A decade of XRM
April 18, 2018
It took us ten years to get here. But many of us already were “here”. We’ve been using the platform as a platform for a very long time. In 2008 we published our first XRM book for developers, CRM as a Rapid Development Platform.
So much has changed, so much as stayed the same. Microsoft CRM 4.0 gave us so many of the core platform capabilities we still use today.
I have two quotes to set the stage.
The first is from a book review posted on Amazon.
“The perception is that Microsoft have put out a 'CRM product' but what most people don't realise is that Microsoft CRM is actually an application development platform that happens to come pre-configured with CRM functionality. “ (from Guy Riddle)
And the second is from the book itself. More specifically, Chapter 2 on making line of business applications.
“I think that it cold be argued that what Microsoft should have done with CRM 4.0 was separate its application development platform from the implementation as a CRM application. By doing that it could have established the CRM 4.0 platform as a solid development platform for building line of business applications. Then they could market CRM 4.0 as being built on this application development platform. Then developers would be able to license just the platform portion and be charged a license fee that is appropriate for using only the application development platform capabilities.”
CDS 2.0 is essentially exactly these two things from ten years ago.
In 2008 we were talking about the cool new features of platform functionality that we now had with CRM 4.0. Some of the things we could not even imagine going without today.
CRM 4.0 gave us user-defined workflows. You no longer needed a developer to automate the system. The birth of Citizen Developers!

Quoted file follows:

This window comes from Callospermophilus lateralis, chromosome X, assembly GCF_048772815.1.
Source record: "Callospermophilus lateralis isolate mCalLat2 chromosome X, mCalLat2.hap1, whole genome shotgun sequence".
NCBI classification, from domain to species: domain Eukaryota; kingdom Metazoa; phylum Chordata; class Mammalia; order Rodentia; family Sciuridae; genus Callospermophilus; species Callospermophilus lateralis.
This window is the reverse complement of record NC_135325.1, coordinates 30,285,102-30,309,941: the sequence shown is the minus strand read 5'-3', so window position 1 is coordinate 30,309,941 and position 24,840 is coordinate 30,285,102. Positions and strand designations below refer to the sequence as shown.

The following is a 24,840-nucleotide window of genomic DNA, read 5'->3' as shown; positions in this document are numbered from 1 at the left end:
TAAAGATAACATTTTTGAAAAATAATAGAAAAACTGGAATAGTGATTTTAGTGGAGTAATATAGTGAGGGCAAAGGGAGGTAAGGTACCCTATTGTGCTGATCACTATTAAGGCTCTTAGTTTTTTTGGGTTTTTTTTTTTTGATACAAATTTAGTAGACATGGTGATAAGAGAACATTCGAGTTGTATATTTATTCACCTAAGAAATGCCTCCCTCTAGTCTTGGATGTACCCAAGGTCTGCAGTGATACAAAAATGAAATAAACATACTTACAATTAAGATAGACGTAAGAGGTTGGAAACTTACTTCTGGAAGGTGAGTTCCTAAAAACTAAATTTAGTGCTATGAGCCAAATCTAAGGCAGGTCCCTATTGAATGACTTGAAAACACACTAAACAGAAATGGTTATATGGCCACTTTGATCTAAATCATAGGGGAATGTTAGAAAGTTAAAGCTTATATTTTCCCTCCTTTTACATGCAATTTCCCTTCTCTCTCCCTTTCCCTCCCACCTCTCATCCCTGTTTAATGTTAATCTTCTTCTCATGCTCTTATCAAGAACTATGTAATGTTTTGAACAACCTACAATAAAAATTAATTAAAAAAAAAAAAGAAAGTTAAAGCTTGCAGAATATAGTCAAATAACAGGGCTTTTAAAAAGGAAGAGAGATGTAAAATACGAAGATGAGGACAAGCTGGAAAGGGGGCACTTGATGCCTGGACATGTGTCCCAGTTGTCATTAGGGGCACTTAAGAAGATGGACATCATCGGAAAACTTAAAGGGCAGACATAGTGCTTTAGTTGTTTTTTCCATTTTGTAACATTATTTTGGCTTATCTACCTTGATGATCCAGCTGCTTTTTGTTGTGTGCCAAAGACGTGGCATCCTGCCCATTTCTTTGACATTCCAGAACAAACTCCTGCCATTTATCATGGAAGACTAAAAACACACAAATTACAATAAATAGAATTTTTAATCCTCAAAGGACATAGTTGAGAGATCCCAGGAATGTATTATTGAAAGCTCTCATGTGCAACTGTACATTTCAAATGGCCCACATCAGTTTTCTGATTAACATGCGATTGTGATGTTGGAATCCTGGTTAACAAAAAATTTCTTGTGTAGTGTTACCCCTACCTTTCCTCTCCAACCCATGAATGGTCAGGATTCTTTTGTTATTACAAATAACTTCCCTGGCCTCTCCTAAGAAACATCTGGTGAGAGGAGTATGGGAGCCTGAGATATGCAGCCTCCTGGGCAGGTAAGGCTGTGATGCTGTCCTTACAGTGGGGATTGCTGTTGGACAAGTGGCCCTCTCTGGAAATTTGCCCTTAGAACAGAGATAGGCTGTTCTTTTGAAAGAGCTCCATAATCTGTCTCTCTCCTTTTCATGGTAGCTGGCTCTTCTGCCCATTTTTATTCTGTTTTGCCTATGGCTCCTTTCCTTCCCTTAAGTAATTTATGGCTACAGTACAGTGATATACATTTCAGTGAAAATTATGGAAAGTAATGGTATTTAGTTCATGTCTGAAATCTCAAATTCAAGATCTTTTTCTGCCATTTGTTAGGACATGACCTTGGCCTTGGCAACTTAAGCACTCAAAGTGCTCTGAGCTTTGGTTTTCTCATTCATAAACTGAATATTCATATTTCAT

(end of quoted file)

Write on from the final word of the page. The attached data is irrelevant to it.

And now you could trigger workflows based on more events without needing to engage a developer. Suddenly record changes were triggers. For users to define automation.
Both CRM Online and multi-tenancy were introduced.
With the addition of multi-currency and multi-language capabilities we now had the basis for an implementation that had users all over the world working together in a single tenant.
For me the relationship changes for that release are the unsung hero. Sure CRM 4.0 gave us many-to-many relationships. But it also gave us multiple relationships between entities (system and custom), and self-referential relationships. We could make create hierarchical data with this stuff. We also now had the ability to display columns of data from related entities in our views. We could see the address of the parent account while looking at a contact grid. Come on, how can we brush aside the R in CRM? Think about how you use the platform today? These items are just taken for granted.
Email integration improvements. We got email tracking that no longer required the tracking token. And we could now track emails from POP3 and not just Exchange configurations.
We also saw a host of other random platform updates that we now take for granted.
· Automatic resolution on lookup fields
· User defined duplicate detection
· Report wizard
· Callouts became plugins
· Backward compatibility.
I had the lofty goal of a blog series written by me covering feature by feature, chapter by chapter the then verses now. And now I have instead begun asking some of the super smart folks around me of writing guest posts with their take on these things. Stay tuned.